But What really set him apart?

Butler was essentially a linebacker playing All-Pro safety.

He was unique; he was something the game had never seen before. He was smart, tough and had a knack for the big play. He was a quiet leader who led best by example and was respected for his toughness. Once again, he was a star on a team of stars, but was very comfortable watching–no, helping–others shine.

He was the ultimate team guy; he didn’t draw attention toward himself.

Perhaps that is why he’s been overlooked for the Pro Football Hall of Fame for so long (since his first year of eligibility in 2006). He was never known for character issues off the field and has been a big part of the Green Bay community, even after his retirement. He didn’t create waves and because of that he didn’t become a bigger name outside of Wisconsin.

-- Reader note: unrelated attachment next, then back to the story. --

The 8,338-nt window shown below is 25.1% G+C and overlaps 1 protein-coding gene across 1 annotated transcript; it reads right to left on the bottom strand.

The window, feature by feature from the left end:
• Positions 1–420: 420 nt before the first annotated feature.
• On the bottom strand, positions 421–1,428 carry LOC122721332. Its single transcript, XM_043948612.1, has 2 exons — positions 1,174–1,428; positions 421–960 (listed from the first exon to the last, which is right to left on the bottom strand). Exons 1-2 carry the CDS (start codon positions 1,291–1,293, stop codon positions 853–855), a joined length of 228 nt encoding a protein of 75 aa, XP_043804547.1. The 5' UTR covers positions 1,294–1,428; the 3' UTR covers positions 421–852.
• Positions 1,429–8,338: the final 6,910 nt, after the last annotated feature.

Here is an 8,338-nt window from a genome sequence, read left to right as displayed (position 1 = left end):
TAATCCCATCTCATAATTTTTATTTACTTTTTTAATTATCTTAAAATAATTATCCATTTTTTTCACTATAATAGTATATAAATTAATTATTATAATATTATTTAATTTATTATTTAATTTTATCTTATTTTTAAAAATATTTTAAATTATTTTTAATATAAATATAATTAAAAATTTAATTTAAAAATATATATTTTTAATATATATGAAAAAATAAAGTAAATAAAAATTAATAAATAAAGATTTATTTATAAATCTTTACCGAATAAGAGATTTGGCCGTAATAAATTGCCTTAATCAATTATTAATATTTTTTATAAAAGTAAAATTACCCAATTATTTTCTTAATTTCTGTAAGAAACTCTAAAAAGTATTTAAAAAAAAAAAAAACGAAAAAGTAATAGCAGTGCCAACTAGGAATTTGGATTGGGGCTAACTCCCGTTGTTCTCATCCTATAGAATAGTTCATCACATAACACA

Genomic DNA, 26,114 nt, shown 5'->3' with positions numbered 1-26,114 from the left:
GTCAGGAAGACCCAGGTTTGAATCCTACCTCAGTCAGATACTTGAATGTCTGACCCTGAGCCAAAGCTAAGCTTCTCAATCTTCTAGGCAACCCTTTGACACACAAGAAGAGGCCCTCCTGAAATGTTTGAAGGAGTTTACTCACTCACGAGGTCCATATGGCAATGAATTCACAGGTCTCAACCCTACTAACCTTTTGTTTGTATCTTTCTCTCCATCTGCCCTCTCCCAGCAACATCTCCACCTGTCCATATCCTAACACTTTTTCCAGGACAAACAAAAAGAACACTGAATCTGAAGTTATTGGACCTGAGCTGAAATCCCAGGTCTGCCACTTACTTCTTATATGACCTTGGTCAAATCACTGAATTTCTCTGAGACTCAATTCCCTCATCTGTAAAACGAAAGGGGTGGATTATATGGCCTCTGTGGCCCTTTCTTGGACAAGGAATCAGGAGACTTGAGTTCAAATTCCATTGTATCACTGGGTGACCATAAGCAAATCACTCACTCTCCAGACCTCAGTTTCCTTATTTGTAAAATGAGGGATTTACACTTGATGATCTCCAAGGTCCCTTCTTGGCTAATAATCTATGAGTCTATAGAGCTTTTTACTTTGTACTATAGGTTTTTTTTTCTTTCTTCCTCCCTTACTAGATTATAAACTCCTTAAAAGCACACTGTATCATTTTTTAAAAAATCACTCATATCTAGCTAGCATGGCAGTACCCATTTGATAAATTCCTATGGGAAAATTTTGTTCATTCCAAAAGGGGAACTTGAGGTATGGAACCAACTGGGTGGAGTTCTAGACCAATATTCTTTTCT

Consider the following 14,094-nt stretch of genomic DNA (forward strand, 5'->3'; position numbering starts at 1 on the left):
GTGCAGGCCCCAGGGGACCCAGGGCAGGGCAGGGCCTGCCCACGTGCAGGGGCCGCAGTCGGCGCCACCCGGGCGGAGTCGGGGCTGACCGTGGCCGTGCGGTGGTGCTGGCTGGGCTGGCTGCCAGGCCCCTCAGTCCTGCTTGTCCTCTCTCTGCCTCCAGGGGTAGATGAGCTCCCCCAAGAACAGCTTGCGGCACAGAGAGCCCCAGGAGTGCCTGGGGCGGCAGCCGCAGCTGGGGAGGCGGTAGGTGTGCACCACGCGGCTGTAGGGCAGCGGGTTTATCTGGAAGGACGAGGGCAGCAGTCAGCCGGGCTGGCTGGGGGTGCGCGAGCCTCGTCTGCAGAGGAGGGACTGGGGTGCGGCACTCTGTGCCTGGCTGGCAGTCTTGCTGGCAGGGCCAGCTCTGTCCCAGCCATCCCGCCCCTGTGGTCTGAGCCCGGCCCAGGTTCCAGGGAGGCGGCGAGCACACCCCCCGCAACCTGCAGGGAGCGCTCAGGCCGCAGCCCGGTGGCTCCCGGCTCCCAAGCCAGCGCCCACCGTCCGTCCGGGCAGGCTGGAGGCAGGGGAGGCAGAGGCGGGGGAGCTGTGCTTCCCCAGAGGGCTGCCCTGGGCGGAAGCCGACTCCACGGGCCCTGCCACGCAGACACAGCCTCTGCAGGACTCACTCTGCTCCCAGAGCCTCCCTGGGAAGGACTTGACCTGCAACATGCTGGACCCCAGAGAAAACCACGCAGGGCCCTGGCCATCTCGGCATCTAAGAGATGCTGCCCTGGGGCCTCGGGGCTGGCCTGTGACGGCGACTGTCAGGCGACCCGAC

He still doesn’t draw attention to himself, even though he should be more vocal about belonging in the Hall. To this day he remains humble and a person to look up to.

It’s time he gets his due and gets to put on that gold jacket. Favre and White will always get the most attention for those great years in the mid-1990s, but I don’t think that team accomplishes everything it did without Butler.

Few players have impacted the Green Bay Packers as profoundly as LeRoy Butler. His legacy is rock-solid in Green Bay, it’s time the same can be said for Canton.